Risk factorsBy Mayo Clinic staff
Several factors can place you at greater risk of developing cellulitis:
- Known injury. Any cut, fracture, burn or even a scrape increases your risk of cellulitis because the injury gives bacteria an entry point.
- Weakened immune system. Conditions that weaken your immune system leave you more susceptible to infections, such as cellulitis. Conditions that can weaken your immune system include diabetes, chronic leukemias, HIV/AIDS, chronic kidney disease, liver disease and circulation disorders. The use of certain medications, such as corticosteroids, also can weaken your immune system.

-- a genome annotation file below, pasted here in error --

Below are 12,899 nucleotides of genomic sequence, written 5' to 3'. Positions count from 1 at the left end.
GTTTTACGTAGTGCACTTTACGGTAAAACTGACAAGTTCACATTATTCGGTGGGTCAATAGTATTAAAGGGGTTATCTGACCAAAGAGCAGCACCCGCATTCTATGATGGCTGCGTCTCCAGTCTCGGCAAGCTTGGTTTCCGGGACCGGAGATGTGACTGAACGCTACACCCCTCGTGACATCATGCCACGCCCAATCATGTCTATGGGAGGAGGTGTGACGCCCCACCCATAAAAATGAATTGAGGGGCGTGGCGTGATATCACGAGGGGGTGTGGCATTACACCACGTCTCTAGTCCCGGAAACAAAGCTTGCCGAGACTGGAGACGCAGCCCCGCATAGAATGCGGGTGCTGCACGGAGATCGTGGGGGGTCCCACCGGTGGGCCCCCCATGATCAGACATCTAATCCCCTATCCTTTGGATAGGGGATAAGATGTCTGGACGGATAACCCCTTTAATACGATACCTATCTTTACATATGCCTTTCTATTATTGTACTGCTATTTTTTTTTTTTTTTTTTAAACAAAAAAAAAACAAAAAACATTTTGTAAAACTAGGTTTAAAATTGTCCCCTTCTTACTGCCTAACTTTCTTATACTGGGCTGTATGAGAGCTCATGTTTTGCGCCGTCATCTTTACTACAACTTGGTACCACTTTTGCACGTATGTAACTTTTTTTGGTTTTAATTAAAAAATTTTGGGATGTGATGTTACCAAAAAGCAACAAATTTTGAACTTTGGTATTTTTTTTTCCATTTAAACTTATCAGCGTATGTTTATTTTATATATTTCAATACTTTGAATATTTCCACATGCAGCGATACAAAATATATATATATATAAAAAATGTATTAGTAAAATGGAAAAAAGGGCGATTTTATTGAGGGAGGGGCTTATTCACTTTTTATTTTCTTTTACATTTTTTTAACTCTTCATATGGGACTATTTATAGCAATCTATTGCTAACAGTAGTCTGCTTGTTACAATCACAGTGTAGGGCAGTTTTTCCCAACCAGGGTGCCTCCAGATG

- Skin conditions. Certain skin disorders, such as eczema, athlete's foot, chickenpox and shingles, cause breaks in the skin and increase your risk of cellulitis.
- Chronic swelling of your arms or legs (lymphedema). Swollen tissue may crack, leaving your skin vulnerable to bacterial infection.
- History of cellulitis. People who previously have had cellulitis, especially of the lower leg, may be more prone to develop it again.
- Intravenous drug use. People who inject illegal drugs have a higher risk of developing cellulitis.
- Obesity. Being overweight or obese increases your risk not only of developing cellulitis but also of having recurring episodes.
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